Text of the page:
IACHR reports on human rights in El Salvador

The InterAmerican Commission on Human Rights issued a report today on its working visit to El Salvador in November 2017.   The IACHR's report has a particular focus on the human rights of women and girls.   The press release announcing the report summarizes its findings:
The IACHR observes that the State of El Salvador has made some progress in the areas of citizen security and the rights of women and other groups at special risk, such as the “Safe El Salvador Plan” or the Ciudad Mujer (“Women’s City”) program. At the same time, the IACHR expresses its deep concern about violations of human rights stemming from citizen insecurity, the lack of universal access to basic services, and the lack of budgetary resources to ensure the proper functioning and development of human rights policies. With regard to the rights of women and girls, the IACHR notes the prevalence of violence and discrimination against them, which is clearly reflected in the total criminalization of abortion in the country. 
As stated in the Conclusions and observations from the visit of the IACHR to El Salvador, annexed to this Press Release, the IACHR has observed several issues of concern, including the issues related to citizen security and military presence in public security tasks; the disproportionate impact that the current context of criminality has upon women, girls, migrants and other groups in vulnerable situations; to the criminal policy and the situation of persons deprived of liberty; the situation of discrimination and structural violence against LGBTI people; the human rights situation of women with disabilities; as well as the prevalence of threats and harassment suffered by women human rights defenders, women journalists and women who are political representatives or candidates. 
Likewise, in the Conclusions of the IACHR working visit to El Salvador, the Commission notes with great concern the situation of the rights of women and girls in relation to the prevalence of violence against them, including murders, disappearances and sexual violence committed in many cases against young women and girls. Also, the Commission notes the general situation of impunity relating these cases. The IACHR also refers to the prohibition of child marriage in the country, as well as the high number of adolescents in de facto unions in El Salvador, and the various negative impacts suffered by the rights of girls and adolescents who enter into a de facto union before age 18....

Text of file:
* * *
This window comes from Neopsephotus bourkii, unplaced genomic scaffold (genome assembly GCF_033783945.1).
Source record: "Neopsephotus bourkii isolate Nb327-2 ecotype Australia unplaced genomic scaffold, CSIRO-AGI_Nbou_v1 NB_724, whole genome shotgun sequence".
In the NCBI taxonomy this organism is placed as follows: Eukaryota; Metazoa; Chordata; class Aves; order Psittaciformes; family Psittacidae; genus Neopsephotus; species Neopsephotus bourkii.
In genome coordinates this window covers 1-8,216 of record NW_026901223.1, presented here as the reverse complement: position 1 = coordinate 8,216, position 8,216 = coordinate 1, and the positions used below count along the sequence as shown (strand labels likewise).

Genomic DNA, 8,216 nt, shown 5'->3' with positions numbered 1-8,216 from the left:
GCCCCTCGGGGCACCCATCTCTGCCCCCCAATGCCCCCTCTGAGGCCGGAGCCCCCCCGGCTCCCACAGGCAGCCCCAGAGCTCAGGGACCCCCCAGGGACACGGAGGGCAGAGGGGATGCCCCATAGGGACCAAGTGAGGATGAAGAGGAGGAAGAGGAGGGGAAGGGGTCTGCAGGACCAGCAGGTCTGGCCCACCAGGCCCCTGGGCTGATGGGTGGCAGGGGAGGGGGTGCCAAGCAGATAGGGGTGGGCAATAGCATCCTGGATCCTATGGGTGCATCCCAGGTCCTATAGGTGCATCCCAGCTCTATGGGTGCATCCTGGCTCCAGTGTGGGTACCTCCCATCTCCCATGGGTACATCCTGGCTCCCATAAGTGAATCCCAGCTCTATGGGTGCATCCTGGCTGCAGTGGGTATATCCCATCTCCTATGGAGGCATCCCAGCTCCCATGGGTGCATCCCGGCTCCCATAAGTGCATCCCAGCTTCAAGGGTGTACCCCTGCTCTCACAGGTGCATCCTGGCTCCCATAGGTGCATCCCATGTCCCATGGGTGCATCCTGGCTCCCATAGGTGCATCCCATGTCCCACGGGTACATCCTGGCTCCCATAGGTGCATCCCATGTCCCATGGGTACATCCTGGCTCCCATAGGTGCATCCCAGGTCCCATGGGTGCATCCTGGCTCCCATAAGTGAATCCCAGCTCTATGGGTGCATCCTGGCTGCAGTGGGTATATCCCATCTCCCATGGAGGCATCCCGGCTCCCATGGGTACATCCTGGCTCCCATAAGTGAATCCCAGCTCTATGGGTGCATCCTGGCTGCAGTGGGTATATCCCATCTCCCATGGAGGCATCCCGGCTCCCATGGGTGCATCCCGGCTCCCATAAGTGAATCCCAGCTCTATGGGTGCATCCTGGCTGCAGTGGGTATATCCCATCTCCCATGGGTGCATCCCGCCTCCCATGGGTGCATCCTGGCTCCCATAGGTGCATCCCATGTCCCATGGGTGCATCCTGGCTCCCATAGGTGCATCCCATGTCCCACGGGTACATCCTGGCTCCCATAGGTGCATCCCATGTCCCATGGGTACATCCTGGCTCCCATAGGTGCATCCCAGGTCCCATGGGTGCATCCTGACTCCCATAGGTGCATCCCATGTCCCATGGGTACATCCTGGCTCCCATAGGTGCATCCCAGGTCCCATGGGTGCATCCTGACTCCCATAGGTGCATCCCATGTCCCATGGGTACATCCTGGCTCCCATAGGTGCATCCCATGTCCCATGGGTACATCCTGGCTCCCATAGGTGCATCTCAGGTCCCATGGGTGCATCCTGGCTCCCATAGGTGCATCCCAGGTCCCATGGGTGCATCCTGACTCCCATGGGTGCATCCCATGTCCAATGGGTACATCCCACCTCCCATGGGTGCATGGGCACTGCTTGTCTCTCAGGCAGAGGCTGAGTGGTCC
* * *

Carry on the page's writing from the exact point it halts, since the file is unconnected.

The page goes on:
As the Commission has reiterated in previous reports, the absolute criminalization of abortion has direct consequences on maternal morbidity and mortality rates. Without legal, safe, and timely options, many women have to subject themselves to dangerous and even fatal practices; they refrain from seeking medical services or experience obstetric emergencies without the medical care they need. The Commission reiterates that the absolute criminalization of abortion in El Salvador, by imposing a disproportionate burden on the exercise of the rights of women and girls and creating a context that facilitates unsafe abortions, ignores the State’s international obligations to respect, protect, and guarantee women’s rights to life, to health, and to integrity. 
The Commission also expresses its concern over the fact that, even though the Criminal Code establishes sentences of up to 12 years for abortion, many women who suffer obstetric complications or miscarriages are convicted of aggravated homicide and sentenced to up to 40 years in prison, based on the suspicion of having induced an abortion and in possible violation of their right to due process. As indicated by the IACHR in the Conclusions of the working visit to El Salvador, sentences are said to be occurring in the context of proceedings that allegedly fail to respect the right of the accused to a fair trial by not recognizing the principle of presumption of innocence and not assessing the evidence in accordance with inter-American standards on due process protections. In addition, the law on which these sentences are based appears to be in clear contradiction to the right to medical privacy, which reportedly keeps health professionals from having the necessary conditions of legal certainty to be able to properly exercise their responsibility as guarantors of their patients’ health.